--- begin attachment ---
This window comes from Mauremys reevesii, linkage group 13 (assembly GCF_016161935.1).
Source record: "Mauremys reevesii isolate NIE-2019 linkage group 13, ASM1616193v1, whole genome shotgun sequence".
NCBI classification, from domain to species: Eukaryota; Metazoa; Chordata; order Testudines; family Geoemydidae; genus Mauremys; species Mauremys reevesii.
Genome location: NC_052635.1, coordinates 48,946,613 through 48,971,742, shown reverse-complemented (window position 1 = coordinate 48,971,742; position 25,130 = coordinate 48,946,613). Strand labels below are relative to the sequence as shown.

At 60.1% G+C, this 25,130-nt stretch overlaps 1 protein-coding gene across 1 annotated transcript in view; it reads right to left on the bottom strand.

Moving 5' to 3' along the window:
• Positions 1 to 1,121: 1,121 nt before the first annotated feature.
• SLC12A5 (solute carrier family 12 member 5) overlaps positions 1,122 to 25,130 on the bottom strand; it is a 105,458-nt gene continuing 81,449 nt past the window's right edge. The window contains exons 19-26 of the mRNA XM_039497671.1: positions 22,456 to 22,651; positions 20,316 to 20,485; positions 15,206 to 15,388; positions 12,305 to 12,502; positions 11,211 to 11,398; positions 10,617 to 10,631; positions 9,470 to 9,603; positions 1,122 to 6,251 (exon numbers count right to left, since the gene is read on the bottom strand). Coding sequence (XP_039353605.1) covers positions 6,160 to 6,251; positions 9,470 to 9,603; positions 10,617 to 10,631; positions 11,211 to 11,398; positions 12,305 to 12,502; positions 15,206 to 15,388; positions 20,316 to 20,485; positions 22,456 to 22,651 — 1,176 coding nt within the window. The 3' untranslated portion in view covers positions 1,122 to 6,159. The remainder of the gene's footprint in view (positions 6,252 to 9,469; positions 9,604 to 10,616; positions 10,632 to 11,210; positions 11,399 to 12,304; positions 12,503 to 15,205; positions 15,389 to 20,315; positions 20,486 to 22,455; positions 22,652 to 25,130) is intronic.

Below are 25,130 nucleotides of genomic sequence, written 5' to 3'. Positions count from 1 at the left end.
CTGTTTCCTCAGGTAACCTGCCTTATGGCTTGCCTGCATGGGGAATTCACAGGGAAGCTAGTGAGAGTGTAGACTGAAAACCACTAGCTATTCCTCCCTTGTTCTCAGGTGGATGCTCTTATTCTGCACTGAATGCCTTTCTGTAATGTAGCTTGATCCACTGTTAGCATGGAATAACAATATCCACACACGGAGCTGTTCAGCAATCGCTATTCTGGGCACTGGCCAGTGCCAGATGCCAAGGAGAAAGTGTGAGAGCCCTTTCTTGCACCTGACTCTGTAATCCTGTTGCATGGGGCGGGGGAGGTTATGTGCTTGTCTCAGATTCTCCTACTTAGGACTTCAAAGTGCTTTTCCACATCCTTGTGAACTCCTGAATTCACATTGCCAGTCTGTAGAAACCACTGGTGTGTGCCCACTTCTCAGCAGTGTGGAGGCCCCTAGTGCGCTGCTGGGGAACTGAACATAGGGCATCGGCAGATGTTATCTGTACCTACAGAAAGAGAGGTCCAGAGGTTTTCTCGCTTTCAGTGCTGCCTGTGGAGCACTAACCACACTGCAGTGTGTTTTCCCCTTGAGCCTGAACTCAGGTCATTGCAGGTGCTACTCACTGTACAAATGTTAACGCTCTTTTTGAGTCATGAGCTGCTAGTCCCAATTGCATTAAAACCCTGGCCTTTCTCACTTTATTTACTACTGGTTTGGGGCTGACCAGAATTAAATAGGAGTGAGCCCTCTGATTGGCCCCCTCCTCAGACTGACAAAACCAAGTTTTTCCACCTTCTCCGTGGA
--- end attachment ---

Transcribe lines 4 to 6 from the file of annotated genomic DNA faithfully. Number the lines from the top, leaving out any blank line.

Genome location: NC_052635.1, coordinates 48,946,613 through 48,971,742, shown reverse-complemented (window position 1 = coordinate 48,971,742; position 25,130 = coordinate 48,946,613). Strand labels below are relative to the sequence as shown.

At 60.1% G+C, this 25,130-nt stretch overlaps 1 protein-coding gene across 1 annotated transcript in view; it reads right to left on the bottom strand.

Moving 5' to 3' along the window: